MANSFIELD -- Despite some rain Saturday morning, the weather improved and the sun came out by afternoon, just in time for the first-ever Mansfield Arts Festival.
The event kicked off at noon in Central Park, featuring a variety of live music, street performers and more than a dozen local artists set up in individual booths.
One of those artists was 77-year-old Doug Hout of Bellville. He makes metal flowers, peacocks and more by re-purposing metal objects like spoons.
He explained how he usually uses the round portion of spoons to make flower petals and the handles as leaves for his flower projects.
"But once you make so many, you can use the handles (as petals), too. You put them all together, and then you have those flowers," Hout said, pointing to another batch of the metal flowers.
He estimates he's made between 200 and 300 in total since his retirement.
"When I retired, I thought, well, now I need something to do. I looked into part-time jobs, and they were 32 hours (per week). I had retired from that," Hout said.
He didn't accept a part-time job, and instead kept looking for something else to fill his time.
"I remember I was at a craft show in Pennsylvania, and I thought, 'I could do that,'" Hout said.
He came back to Bellville and began making metal crafts. He aims to progressively tackle more and more challenging projects.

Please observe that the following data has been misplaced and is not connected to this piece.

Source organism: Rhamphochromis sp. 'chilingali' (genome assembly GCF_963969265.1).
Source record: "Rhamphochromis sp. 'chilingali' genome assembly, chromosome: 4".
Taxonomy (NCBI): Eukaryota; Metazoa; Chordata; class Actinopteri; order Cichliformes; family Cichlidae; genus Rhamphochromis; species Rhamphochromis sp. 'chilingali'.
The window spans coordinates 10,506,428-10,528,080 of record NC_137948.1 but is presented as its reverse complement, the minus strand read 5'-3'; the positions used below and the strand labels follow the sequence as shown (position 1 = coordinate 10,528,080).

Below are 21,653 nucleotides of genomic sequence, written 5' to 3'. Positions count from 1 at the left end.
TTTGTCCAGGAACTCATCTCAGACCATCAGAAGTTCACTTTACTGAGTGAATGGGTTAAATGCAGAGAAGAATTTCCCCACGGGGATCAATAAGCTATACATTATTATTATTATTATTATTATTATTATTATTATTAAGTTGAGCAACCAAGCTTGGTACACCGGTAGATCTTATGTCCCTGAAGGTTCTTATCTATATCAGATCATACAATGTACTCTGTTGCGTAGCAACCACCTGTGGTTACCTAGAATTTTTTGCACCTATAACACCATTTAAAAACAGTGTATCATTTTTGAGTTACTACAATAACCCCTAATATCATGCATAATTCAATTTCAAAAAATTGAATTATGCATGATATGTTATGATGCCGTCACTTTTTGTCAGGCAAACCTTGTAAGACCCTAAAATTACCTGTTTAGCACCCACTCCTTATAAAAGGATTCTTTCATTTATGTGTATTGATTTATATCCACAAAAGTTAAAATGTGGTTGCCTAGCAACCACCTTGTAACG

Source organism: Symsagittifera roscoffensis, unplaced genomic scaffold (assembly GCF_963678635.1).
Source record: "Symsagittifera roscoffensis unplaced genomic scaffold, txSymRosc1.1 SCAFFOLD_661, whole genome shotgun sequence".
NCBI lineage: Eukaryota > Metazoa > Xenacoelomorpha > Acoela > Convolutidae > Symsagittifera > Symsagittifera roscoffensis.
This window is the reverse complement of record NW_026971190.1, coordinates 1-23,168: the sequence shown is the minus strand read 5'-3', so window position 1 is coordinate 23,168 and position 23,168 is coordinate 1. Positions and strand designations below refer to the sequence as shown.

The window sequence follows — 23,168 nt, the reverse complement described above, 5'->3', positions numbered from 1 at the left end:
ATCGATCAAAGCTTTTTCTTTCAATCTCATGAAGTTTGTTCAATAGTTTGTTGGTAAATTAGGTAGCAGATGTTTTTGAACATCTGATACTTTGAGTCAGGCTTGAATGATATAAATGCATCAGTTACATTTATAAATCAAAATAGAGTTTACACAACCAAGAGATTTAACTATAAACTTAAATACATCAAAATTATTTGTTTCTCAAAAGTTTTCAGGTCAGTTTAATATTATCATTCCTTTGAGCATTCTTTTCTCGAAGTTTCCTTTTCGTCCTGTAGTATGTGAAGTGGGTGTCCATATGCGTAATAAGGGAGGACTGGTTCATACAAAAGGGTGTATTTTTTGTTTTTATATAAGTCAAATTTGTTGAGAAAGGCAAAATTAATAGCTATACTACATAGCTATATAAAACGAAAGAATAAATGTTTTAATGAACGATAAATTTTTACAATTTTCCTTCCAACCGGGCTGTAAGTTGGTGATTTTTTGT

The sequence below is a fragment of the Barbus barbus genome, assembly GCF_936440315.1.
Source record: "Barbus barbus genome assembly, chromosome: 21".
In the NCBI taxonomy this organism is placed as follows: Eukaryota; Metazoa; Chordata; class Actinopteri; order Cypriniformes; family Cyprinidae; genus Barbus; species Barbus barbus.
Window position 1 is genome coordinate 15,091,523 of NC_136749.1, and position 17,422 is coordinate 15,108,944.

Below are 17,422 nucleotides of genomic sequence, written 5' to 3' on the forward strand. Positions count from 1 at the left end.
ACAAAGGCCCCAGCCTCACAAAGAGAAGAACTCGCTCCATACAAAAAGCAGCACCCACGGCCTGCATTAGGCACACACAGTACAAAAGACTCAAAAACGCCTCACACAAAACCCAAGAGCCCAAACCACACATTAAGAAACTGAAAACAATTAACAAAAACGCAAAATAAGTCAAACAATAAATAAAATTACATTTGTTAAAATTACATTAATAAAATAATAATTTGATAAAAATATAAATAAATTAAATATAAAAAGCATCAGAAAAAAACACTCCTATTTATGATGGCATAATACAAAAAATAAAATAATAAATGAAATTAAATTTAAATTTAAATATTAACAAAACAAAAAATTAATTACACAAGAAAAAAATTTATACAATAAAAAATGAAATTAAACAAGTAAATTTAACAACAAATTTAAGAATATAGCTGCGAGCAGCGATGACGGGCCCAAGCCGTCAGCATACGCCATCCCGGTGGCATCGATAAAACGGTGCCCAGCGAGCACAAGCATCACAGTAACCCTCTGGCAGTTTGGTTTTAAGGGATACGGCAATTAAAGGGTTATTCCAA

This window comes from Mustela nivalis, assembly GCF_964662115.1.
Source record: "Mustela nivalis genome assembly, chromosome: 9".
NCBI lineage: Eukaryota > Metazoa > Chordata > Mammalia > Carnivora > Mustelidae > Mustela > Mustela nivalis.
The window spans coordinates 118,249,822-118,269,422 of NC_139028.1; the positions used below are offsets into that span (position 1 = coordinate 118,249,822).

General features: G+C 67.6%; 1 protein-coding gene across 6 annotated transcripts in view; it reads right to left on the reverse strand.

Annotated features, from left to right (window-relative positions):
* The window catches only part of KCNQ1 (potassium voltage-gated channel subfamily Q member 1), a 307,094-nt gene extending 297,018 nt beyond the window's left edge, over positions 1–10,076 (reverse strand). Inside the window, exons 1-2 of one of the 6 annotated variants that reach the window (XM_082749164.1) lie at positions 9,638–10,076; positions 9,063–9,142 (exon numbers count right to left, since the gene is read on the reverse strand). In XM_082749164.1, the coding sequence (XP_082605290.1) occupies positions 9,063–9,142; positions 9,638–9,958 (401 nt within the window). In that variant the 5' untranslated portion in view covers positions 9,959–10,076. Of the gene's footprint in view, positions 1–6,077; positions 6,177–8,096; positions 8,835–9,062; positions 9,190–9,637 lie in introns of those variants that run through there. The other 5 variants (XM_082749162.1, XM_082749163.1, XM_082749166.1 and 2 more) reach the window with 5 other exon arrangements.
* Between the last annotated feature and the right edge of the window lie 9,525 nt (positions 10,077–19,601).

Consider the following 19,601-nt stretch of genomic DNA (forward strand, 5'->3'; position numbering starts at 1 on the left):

His last project towers just over his head. The piece features two giant metal sunflowers atop stems made of rebar.
"I bent this rebar, and then shaped these leaves out of metal. I had a friend paint them," Hout said. "The base, here, it's a plate off a plow. And the flowers were farm equipment, too."
Just a few yards away was Mansfield artist, Jody Odom Sr., who had brought his paintings to display. He also was looking forward to hearing his son, a local musician, play later in the afternoon.
"It is a chance to bring my art to the public," Odom said. "The art sector and just (a chance) to hear and see other local artists, this inspired me to come and to show folks my work."
Victoria Hoefler, one of the festival coordinators, has said she'd like to see the event continue annually. The festival is put on through the Mansfield Art Sector, a part of Richland Community Development Group.